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Alzheimer's Disease:
3/2/2005: A Better Tool To Study Role Of Iron In Alzheimer's, Parkinson's - Science Daily

Biosciences:
3/2/2005: Huge protein-interaction database could save lives - New Scientist
3/2/2005: New twist in the structure of DNA
 - New Scientist
3/2/2005: Changes In Reef Latitude: Is Pollution Causing Regional Coral Extinctions? - Science Daily
3/2/2005: Detection Of DNA On Nanotubes Offers New Sensing, Sequencing Technologies - Science Daily
3/2/2005: Living Taste Cells Produced Outside The Body - Science Daily
3/2/2005: One In Four Men With Same British Surname Are Linked Genetically - Science Daily
3/2/2005: Three New Species Of Lemurs Identified - Science Daily
3/2/2005: Marine Mammals Suffer Human Diseases - Space.com
3/2/2005: The Bubbling Beluga  - Scientific American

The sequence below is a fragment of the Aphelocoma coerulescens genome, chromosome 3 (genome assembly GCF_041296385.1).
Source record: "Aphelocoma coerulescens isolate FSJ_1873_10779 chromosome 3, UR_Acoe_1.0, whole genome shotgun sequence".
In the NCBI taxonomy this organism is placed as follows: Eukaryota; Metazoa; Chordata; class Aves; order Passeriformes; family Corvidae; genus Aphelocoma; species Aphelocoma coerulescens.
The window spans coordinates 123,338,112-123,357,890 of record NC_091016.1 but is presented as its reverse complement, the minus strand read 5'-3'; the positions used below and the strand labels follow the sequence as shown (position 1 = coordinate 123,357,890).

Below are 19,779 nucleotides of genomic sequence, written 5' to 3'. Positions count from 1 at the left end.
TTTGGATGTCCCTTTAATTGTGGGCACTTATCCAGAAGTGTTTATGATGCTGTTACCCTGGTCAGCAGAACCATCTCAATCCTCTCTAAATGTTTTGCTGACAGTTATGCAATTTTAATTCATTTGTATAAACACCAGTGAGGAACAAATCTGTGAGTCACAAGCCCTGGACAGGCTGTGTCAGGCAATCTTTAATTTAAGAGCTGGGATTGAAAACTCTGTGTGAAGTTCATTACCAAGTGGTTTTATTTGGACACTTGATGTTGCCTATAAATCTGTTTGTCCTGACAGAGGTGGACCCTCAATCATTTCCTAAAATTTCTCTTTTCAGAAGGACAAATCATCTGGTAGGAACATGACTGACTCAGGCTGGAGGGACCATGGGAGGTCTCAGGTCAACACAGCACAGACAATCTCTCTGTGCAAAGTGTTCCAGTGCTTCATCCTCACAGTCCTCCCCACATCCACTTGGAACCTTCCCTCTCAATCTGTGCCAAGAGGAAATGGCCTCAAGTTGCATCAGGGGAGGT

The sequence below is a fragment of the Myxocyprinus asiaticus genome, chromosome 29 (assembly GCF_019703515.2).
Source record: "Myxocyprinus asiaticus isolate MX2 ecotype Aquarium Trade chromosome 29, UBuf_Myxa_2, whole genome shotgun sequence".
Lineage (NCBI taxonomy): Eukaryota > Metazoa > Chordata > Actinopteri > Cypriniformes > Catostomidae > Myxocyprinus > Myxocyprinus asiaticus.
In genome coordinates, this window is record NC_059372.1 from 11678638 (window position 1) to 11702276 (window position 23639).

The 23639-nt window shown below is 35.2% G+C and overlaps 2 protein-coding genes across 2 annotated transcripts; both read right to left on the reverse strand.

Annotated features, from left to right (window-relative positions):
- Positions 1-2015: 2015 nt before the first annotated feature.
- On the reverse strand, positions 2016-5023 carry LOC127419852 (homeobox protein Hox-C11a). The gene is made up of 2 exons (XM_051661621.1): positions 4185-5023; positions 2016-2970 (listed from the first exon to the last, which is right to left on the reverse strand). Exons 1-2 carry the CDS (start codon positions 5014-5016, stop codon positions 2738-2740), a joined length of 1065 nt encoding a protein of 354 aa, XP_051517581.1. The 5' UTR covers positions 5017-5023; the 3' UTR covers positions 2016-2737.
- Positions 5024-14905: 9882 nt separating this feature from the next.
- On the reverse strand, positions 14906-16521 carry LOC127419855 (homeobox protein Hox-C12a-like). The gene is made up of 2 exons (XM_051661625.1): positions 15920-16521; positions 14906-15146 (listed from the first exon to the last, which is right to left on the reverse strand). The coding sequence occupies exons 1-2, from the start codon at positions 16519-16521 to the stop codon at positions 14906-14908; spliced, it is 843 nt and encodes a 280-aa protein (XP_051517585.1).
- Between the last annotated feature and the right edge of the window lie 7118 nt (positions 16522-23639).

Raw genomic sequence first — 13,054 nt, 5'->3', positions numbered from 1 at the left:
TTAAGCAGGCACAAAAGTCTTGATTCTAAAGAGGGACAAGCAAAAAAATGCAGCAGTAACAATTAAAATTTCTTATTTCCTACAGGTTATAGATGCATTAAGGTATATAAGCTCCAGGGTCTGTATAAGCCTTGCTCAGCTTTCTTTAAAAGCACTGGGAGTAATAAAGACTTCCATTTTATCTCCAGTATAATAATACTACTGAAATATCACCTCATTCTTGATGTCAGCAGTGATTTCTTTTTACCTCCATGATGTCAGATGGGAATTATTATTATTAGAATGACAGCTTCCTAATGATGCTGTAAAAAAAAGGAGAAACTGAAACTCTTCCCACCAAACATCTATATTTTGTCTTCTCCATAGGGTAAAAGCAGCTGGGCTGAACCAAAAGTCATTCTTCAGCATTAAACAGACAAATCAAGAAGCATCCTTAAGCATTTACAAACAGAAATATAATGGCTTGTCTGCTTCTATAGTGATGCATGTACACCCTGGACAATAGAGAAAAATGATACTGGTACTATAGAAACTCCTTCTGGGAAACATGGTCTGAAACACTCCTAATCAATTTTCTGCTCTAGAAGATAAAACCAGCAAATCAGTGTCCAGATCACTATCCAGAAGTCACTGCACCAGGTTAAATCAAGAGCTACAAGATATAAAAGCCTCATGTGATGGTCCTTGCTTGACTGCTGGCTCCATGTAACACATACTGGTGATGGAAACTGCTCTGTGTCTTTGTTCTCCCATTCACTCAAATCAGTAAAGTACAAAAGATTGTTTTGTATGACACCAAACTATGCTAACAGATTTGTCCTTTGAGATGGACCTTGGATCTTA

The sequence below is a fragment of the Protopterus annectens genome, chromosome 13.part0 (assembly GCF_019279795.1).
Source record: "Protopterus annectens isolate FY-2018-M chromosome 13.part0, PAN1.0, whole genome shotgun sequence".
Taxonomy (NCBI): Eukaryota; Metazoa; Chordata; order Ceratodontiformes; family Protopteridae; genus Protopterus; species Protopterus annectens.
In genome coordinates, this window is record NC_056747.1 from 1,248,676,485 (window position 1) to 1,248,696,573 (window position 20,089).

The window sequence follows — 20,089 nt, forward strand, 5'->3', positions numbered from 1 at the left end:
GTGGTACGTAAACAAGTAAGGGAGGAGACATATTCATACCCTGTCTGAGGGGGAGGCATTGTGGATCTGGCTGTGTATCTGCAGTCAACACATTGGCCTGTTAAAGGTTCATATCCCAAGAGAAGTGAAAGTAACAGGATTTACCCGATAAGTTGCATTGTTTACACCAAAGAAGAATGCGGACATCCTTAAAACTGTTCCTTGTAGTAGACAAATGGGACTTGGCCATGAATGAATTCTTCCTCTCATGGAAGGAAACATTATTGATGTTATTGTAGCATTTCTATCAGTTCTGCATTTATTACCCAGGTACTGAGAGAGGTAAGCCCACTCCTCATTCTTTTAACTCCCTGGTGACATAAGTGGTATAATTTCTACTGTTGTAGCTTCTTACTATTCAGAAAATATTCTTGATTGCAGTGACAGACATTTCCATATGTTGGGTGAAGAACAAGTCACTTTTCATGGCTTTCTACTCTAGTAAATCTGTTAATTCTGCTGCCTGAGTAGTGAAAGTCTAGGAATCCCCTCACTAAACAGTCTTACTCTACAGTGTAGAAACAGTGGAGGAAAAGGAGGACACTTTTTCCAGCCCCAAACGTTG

3/2/2005: Down in Flames  - Scientific American

Climate, Environment:
3/2/2005: NEWS: Mexican Industry Takes Voluntary Action Against Climate Change ... - FirstScience
3/2/2005: How to Bury Global Warming ... - FirstScience
3/2/2005: Greenhouse gas emissions drop in Finland last year ... - FirstScience
3/2/2005: Powell Says Wetlands, Levees Vital to Louisiana ... - FirstScience
3/2/2005: Japanese Ministry Shuts off Heating in Race to Meet Kyoto Target ... - FirstScience
3/2/2005: California's largest environmental group gives Oropeza 95 percent approval rating ... - FirstScience
3/2/2005: The Dangers of Ocean Acidification  - Scientific American

Computers:
Devices
3/2/2005: No BlackBerry shutdown, for now  - CNN
3/2/2005: 'Black' brings Hollywood-style action to gaming  - CNN
3/2/2005: Commentary: Expect PS3 this year  - CNN
3/2/2005: Half Tank of Fun With Full Auto  - Wired News
3/2/2005: Pretty As a Picture  - Wired News
3/2/2005: Digital moves to top-tier cameras  - C/Net
3/2/2005: iPod Takes Japan by Storm
 - Business Week
3/2/2005: Digital moves to top-tier cameras
  - C/Net
3/2/2005: Samsung, Pentax debut new digital SLR cameras
  - C/Net
3/2/2005: BlackBerry getting squeezed?